In an age of financialization, notions of value are increasingly abstracted, constructed from algorithmic equations as opposed to distinct processes or materials. As Franco "Bifo" Berardi writes succinctly of our era: "monetary value produces more monetary value without being realized through the production of goods.”11
Franco “Bifo” Berardi, The Uprising: On Poetry and Finance (Los Angeles: Semiotext(e), 2012), 18.
This observation indicates a departure from the objects through which capital has traditionally been conducted.

In the heart of Hong Kong's business sector, where the wheels of multinational corporations churn alongside luxury boutiques, Edouard Malingue Gallery's exhibition "Clamour Can Melt Gold" looks to gold, a medium that is at once anachronistic and foundational to current conceptions of value. Taking its title from a Chinese proverb popularized by the country's forefather Sun Yat-sen, "Clamour Can Melt Gold" suggests an aspirational fervor that speaks to the power of the masses against great obstacles and also, perhaps inadvertently, to the mutability and porousness of that which has an established value. Following this sentiment, in the exhibition, gold is attended to as both a highly coveted, symbolic, and fetishized object as well as a tool of exploitation and power.

Easing the viewer into the subject, Hong Kong artist Sarah Lai's Styling Index (2015) examines the visual rhetoric of ubiquitous high-end jewelry advertisements found in Hong Kong through a pleasing array of stock image-like compositions. These feature women with snow-white complexions caressing opulent accessories, accompanied by aspirational terms such as “eternity” and “sincerity.” Printed in oil on canvas and closely resembling posters and billboards, aberrations in the images—backward text or small portions that have been sprayed over and concealed—are hard to notice at first, making for an uncanny effect. The works indicate the degree to which such images are omnipresent and seamlessly embedded into everyday life. Other artists in the show, Danh Vo and He Xiangyu, stage material interventions that inversely inject gold into common objects, the former with a Coca-Cola box lettered in gold leaf (Coke, 2014) and the latter with a 24-karat egg carton bearing a single egg (200g Gold, 62g Protein, 2012).

The symbolic or metaphoric value of gold is revealed in Marcel Broodthaers's diptych Museum, Museum (1972), referring to his infamous conceptual museum Museum of Modern Art, Department of Eagles (1968–71), in which works never appeared in one place at once, nor were they typically art objects, therefore refuting the logic of a conventional collection. The screenprint on two sheets shows a stack of golden ingots that the artist produced to support the museum, selling each at a price double its market value at a time when currency was still tied to a gold standard. The work dispels nostalgic notions that economic value has ever been attributed according to an impartial standard.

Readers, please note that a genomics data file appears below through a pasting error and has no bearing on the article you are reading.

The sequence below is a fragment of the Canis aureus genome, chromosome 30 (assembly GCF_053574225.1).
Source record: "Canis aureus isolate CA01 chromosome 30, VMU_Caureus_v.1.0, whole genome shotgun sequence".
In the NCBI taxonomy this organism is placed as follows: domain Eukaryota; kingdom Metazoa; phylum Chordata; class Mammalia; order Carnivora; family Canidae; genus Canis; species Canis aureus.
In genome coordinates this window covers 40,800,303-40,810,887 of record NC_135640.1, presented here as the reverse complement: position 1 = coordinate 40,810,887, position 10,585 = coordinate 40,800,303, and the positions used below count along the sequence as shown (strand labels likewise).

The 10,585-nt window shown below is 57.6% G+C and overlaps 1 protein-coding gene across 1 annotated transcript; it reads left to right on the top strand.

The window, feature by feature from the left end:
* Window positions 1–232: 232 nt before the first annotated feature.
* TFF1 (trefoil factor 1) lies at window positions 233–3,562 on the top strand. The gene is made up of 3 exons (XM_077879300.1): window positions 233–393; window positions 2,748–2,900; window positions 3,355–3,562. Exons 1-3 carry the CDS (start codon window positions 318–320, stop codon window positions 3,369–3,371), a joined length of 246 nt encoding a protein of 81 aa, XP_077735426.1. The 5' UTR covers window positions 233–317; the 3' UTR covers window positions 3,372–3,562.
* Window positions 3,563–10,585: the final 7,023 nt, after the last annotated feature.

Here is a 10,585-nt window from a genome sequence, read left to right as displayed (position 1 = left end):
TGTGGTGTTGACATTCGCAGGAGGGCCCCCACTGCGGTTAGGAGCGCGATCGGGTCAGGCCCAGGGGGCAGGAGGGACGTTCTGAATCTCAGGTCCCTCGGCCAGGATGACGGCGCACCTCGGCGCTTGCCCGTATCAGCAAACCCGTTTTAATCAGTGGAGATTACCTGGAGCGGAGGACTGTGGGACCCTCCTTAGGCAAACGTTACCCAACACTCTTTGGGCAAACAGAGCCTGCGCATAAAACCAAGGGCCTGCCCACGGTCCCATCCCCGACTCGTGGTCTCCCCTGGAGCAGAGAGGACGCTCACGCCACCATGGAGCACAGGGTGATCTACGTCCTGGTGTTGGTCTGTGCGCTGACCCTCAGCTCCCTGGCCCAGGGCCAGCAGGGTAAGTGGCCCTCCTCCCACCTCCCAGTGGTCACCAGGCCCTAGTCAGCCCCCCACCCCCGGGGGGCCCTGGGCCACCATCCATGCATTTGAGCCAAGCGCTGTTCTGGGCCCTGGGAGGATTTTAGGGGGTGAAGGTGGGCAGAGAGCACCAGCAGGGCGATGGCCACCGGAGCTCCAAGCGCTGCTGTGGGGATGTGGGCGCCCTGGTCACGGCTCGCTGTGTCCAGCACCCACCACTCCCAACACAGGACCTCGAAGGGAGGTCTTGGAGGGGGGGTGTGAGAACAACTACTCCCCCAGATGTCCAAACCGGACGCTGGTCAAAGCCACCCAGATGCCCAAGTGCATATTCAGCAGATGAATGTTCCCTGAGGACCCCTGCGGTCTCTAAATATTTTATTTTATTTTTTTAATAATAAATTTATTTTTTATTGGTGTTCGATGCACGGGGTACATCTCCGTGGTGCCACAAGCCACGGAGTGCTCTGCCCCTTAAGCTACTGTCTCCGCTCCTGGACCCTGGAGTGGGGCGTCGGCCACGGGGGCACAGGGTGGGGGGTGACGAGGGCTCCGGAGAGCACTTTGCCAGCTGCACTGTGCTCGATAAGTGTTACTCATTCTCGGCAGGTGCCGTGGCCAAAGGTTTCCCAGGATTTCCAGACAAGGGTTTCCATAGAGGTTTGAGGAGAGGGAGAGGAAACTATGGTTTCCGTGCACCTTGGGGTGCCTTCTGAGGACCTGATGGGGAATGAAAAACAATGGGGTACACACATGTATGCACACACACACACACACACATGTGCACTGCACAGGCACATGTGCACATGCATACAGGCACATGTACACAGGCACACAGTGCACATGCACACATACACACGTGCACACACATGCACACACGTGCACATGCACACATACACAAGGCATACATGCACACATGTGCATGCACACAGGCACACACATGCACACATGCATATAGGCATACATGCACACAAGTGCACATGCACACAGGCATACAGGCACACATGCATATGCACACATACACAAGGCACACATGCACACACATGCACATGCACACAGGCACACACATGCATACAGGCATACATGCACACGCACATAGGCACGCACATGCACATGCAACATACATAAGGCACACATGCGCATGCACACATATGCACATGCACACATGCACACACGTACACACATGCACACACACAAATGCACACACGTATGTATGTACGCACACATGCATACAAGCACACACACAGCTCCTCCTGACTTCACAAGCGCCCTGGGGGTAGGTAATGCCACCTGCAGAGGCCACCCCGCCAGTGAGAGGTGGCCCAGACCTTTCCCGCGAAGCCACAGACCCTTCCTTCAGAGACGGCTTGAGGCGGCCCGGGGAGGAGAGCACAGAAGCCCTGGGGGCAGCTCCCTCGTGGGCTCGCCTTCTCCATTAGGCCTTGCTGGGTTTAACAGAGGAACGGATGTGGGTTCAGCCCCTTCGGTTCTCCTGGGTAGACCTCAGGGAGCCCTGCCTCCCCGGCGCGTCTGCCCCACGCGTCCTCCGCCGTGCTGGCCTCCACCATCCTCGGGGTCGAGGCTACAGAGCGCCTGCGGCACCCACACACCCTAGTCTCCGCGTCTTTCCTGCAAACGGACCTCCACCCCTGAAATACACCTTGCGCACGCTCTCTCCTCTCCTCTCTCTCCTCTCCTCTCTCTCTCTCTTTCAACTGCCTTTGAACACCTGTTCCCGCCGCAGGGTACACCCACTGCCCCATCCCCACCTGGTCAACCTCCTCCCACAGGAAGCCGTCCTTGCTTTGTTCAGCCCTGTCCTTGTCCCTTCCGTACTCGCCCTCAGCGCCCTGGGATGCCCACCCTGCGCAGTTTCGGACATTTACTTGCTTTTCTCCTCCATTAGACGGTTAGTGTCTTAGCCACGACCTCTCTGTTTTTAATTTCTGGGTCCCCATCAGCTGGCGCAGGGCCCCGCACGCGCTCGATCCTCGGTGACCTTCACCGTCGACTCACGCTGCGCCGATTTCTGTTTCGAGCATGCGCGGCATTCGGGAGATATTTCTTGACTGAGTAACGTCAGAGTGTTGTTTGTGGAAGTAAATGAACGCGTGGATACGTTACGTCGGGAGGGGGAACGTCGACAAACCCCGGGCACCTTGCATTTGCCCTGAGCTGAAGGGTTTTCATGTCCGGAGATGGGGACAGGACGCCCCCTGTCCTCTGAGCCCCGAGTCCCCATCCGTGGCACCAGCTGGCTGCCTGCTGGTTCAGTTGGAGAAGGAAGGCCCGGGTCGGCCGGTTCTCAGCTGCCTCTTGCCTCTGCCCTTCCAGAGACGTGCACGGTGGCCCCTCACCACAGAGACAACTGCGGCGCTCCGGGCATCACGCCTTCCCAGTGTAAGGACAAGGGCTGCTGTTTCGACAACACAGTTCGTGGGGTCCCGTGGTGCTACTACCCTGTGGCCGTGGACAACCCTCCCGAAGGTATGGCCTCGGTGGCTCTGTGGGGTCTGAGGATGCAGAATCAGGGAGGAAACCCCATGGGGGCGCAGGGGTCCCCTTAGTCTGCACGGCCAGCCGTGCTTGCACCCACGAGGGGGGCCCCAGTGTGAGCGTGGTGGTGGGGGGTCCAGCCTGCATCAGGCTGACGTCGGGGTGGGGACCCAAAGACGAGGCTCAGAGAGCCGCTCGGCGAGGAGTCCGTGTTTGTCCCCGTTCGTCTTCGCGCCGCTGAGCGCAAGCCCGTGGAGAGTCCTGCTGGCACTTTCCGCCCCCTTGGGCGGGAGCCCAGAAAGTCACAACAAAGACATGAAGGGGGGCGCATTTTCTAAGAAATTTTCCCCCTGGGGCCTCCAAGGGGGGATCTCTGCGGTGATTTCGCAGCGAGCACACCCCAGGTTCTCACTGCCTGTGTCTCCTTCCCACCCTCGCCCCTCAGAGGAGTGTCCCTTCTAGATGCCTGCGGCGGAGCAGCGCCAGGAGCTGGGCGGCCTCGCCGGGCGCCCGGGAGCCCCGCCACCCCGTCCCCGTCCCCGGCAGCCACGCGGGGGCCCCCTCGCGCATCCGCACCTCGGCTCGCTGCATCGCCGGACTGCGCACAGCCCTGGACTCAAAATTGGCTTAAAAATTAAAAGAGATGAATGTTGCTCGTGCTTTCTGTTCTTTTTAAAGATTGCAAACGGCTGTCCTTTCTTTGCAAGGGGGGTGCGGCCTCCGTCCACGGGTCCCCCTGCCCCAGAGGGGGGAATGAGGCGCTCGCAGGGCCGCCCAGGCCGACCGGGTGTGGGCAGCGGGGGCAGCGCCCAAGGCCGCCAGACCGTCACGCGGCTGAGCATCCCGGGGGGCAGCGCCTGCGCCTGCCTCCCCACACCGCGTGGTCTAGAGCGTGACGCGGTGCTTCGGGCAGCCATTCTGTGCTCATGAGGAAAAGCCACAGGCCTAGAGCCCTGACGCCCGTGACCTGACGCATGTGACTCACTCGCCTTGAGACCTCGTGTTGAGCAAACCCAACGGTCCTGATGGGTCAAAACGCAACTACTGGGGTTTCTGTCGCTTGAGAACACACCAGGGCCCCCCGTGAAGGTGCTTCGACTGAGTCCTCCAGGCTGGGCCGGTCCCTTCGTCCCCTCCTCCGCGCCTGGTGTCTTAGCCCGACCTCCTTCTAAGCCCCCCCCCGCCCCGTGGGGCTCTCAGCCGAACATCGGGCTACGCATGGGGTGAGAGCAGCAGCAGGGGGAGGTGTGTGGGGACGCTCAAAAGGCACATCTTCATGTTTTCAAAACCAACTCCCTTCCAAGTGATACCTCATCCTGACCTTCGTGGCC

Kwan Sheung-chi and Wong Wai-yin's To Defend the Core Values is the Core of Core Values (2012) looks again to the symbolic capital of gold, this time in the context of Hong Kong politics. The artists produced a golden coin embossed with the emblem of the city. When the work was first exhibited, viewers were invited to submit what they considered to be Hong Kong's core values by way of a public survey and enticed by the chance to possess the coin itself. Upon receiving it, the winner would then be made to decide between throwing it into the harbor as a metaphorical gesture or keeping it. In the accompanying video, which along with the coin is on display at the gallery, a famous local politician who goes by the name Long Hair stands at the precipice of the sea, contemplating whether or not to cast the giant golden coin into its depths. In a surprising and dramatic twist, he turns his back on the waves, muttering something about how the party could use the gold to pay its debts, thus affirming capital's firm hold in the game of politics.

Suggesting a more substantial discussion of the exploitative nature of gold is Alfredo Jaar's documentary work Rushes (1986–2015), which depicts workers in a gold mine on the coast of Brazil. In a darkened room, images are presented in a lightbox whose contents reflect back toward the viewer through a mirror, rendering them ghostly and illusionistic. While nodding to the unseemly aspects of gold acquisition, this majestic work isn't quite as revealing as it is aestheticizing. Conversely, Regina José Galindo's Looting (2010), placed in an understated corner by the elevator exit, inscribes the legacy of colonial domination onto the human body. In the video, Galindo undergoes dental surgery in order to remove gold fillings she has carried in her teeth from Guatemala to Berlin. Gold is portrayed as both an object through which value courses, as well as a material with the ability to permeate and mutate. The extracted shimmering bits serve as a strikingly poetic analogy for power relations and subordination, recalling vividly the domination of Latin America by European colonial powers in the sixteenth century.